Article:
In an e-mail (PDF) sent in September 2005, for instance, Hurley complains that the site is "starting to get out of control with copyrighted material" and adds that "we may need to start enforcing restrictions soon." Chen disagreed: "I'm thinking it's still okay," he responded, explaining that taking down copyrighted videos would result in a 20 percent fall in traffic. "I'd hate to prematurely attack a problem and end up just losing growth due to it." The partners go on to discuss the various kinds of infringing material on the site and arrive at an informal, "really lax" policy for what to remove and what to keep: "Take down whole movies, take down entire TV shows, take down XXX stuff," Chen decides, but "everything else keep including sports, commercials, news, etc."
Hurley worries in another e-mail (PDF) about a CNN news clip showing the space shuttle. "If the guys from Turner would come to the site, they might be pissed. These guys are the ones that will buy us for big money, so let's make them happy." But Karim and Chen decide that the clip is fine. "Let's keep short news clips for now. We can become stricter over time, just not overnight," Karim writes.
The DMCA provides a "safe harbor" for Internet companies that take down content that they've been notified infringes on another party's copyrights. YouTube's supporters have argued that even though the site's founders might have suspected that some of the videos on the site were illegally uploaded, they couldn't really know for sure until they'd been served with an official takedown notice.
Technically, most videos—even your home videos—become copyrighted at the moment they're created. Thus it wasn't a video's copyright status that YouTube had to determine but whether it had been uploaded by someone who had been authorized to do so. Some YouTube clips of TV shows and movies had clearly been uploaded legally—Viacom itself was putting clips up on the site. Other videos, meanwhile, may have been considered legal under the fair use exception of copyright law (news videos, for instance, may have fallen under this clause). Viacom itself had trouble deciding which videos were on YouTube legally; it occasionally sent YouTube takedown notices for clips it had itself uploaded. "If Viacom itself can't get it right—when it holds the copyrights and some of the videos were uploaded by itself—how the hell is Google supposed to know which videos are legit and which are not?" TechDirt's Mike Masnick argues.
That's a fair point. And it could have helped YouTube's case—except that the e-mail evidence makes clear that the company's founders were reluctant to take down videos even when they were positive that they were uploaded illegally. When Hurley told his partners that they needed to reject Bud Light commercials (PDF), Karim at first complied. But then Chen responded (PDF), "Can we please leave these in a bit longer? Another week or two can't hurt." So Karim put 28 Bud commercials back on the site. In another e-mail (PDF), Karim says that he decided to keep up a news clip; "let's ease up on our strict policies for now," he writes. Hurley responds, "OK man, save your meal money for some lawsuits! ;)" and then adds, "No really, I guess we'll just see what happens."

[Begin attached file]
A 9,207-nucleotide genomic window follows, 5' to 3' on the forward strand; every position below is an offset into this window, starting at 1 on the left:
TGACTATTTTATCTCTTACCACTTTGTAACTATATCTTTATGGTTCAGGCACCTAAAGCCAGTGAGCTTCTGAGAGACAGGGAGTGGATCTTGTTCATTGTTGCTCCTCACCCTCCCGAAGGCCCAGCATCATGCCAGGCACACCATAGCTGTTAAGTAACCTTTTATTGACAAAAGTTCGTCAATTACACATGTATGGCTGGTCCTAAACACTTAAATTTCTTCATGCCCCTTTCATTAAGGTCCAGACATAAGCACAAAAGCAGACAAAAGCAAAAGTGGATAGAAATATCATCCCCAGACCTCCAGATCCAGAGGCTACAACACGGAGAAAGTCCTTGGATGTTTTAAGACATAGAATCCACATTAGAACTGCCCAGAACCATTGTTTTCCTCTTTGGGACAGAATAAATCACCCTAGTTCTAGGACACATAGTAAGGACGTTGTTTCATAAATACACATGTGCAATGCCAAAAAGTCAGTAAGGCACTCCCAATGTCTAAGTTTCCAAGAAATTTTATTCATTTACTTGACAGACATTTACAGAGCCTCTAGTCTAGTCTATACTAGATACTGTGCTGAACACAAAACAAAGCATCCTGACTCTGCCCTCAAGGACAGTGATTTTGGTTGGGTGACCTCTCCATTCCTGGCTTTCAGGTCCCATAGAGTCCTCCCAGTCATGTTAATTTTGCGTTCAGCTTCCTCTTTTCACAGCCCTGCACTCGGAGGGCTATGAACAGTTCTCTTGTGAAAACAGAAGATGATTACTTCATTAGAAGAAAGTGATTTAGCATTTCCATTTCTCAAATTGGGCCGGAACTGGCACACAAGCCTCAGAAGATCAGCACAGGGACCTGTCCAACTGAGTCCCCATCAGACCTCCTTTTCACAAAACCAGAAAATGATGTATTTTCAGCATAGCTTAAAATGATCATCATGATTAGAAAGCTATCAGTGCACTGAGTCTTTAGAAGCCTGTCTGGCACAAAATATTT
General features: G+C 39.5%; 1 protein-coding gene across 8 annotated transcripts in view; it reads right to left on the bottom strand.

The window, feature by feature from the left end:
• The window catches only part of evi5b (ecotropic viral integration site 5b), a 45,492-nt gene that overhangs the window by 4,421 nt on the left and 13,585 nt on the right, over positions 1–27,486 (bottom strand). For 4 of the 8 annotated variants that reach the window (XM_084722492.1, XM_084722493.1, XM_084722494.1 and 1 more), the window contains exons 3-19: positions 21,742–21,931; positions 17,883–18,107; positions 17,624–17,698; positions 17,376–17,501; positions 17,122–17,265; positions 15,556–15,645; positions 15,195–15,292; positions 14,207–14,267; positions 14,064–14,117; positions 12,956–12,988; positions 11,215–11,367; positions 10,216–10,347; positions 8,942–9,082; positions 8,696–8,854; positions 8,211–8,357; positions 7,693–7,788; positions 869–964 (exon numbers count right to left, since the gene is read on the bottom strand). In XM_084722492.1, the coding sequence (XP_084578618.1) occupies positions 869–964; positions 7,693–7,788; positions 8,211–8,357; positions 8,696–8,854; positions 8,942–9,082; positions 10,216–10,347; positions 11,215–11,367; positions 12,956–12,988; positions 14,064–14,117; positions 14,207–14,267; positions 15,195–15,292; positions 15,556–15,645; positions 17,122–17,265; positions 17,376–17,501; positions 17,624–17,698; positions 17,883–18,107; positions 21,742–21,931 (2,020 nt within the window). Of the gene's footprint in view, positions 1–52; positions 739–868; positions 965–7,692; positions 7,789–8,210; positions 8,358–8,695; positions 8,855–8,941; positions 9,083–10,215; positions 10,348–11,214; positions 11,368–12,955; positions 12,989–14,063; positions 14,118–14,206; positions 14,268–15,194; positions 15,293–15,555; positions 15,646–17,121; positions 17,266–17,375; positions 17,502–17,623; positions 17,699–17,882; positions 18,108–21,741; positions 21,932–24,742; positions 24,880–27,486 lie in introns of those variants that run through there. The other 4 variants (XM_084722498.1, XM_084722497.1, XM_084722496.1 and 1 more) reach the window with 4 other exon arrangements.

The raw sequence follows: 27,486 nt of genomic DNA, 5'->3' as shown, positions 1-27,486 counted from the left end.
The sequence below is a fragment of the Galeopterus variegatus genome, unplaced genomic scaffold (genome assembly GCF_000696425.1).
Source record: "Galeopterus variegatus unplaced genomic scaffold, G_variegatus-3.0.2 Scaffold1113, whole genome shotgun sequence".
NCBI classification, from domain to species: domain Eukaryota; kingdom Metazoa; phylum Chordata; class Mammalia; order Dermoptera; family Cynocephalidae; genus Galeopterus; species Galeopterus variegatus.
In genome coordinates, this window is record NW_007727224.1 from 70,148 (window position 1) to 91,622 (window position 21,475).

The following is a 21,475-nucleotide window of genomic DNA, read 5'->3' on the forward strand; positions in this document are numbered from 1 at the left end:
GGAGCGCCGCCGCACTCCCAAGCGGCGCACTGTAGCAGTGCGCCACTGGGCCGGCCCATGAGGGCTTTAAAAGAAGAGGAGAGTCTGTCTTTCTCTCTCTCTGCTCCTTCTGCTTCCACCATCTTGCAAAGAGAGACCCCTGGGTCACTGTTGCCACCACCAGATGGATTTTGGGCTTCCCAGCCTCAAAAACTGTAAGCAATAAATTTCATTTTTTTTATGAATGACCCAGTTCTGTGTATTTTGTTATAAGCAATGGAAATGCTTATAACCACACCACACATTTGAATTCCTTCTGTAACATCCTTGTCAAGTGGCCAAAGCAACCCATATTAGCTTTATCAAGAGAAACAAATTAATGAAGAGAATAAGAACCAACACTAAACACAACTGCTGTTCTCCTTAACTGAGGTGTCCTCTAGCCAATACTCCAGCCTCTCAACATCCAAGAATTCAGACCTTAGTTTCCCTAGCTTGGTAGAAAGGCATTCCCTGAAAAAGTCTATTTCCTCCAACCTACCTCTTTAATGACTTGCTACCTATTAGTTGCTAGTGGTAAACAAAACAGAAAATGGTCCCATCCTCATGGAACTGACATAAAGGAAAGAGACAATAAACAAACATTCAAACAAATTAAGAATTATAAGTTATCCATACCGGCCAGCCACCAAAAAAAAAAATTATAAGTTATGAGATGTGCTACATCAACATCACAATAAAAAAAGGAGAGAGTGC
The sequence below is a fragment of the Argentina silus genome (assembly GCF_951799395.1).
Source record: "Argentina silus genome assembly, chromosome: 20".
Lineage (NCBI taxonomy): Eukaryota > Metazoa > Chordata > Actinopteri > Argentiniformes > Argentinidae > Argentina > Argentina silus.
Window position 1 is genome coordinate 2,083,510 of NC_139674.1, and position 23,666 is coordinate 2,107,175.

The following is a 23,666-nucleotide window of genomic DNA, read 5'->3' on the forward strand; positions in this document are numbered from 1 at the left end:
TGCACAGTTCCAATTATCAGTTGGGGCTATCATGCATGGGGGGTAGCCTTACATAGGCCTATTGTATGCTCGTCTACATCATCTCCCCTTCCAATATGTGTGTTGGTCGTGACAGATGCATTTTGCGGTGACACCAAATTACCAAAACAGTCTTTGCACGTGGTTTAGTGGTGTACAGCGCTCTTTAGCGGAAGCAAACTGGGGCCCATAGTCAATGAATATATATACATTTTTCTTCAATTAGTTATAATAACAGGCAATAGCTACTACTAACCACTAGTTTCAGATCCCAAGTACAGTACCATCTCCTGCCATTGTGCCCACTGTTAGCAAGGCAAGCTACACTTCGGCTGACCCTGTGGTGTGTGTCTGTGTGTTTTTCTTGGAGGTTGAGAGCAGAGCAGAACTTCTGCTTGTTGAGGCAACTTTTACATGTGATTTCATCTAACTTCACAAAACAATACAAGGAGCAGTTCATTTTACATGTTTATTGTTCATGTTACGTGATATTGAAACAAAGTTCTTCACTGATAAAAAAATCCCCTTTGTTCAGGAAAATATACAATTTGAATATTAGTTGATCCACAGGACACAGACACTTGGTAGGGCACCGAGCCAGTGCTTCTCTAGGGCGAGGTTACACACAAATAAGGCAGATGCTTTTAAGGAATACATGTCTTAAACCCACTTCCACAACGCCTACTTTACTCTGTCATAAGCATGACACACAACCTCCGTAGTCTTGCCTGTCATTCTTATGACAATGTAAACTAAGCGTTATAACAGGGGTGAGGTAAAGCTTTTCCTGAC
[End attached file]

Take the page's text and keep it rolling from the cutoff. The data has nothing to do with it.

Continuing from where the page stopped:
What does happen now? In 2008, Google implemented a "digital fingerprinting" system to spot and take down copyrighted material on YouTube. In its filing, Viacom says that it's satisfied with this system—in other words, its only remaining quarrel is with the YouTube of yesteryear. It sure seems hypocritical of Viacom to go after a system that it also saw as a key promotional tool for its videos. But Viacom's hypocrisy is not on trial here; YouTube's actions are, and it's difficult to read through the record without concluding that YouTube was playing very fast and loose with the rules.
As Fred von Lohmann of the Electronic Frontier Foundation points out, a Viacom victory in this case could substantially weaken protections for a range of Internet companies. If a court rules that Web firms are only safe from liability if they implement rigorous copyright filtering systems—and not if they merely take down material they've been told is unauthorized—then search engines, auction sites, "cloud" apps like Google Docs, and all kinds of other services could be rendered illegal in their current forms.
In other words, the stakes are bigger here for Google than for Viacom. In the end, the search company might decide it's best to settle the lawsuit out of court and forever forget about YouTube's original sin.
Farhad Manjoo is Slate's technology columnist and the author of True Enough: Learning To Live in a Post-Fact Society. You can email him at firstname.lastname@example.org and follow him on Twitter.
Still of Jon Stewart on The Daily Show © 2010 Comedy Central.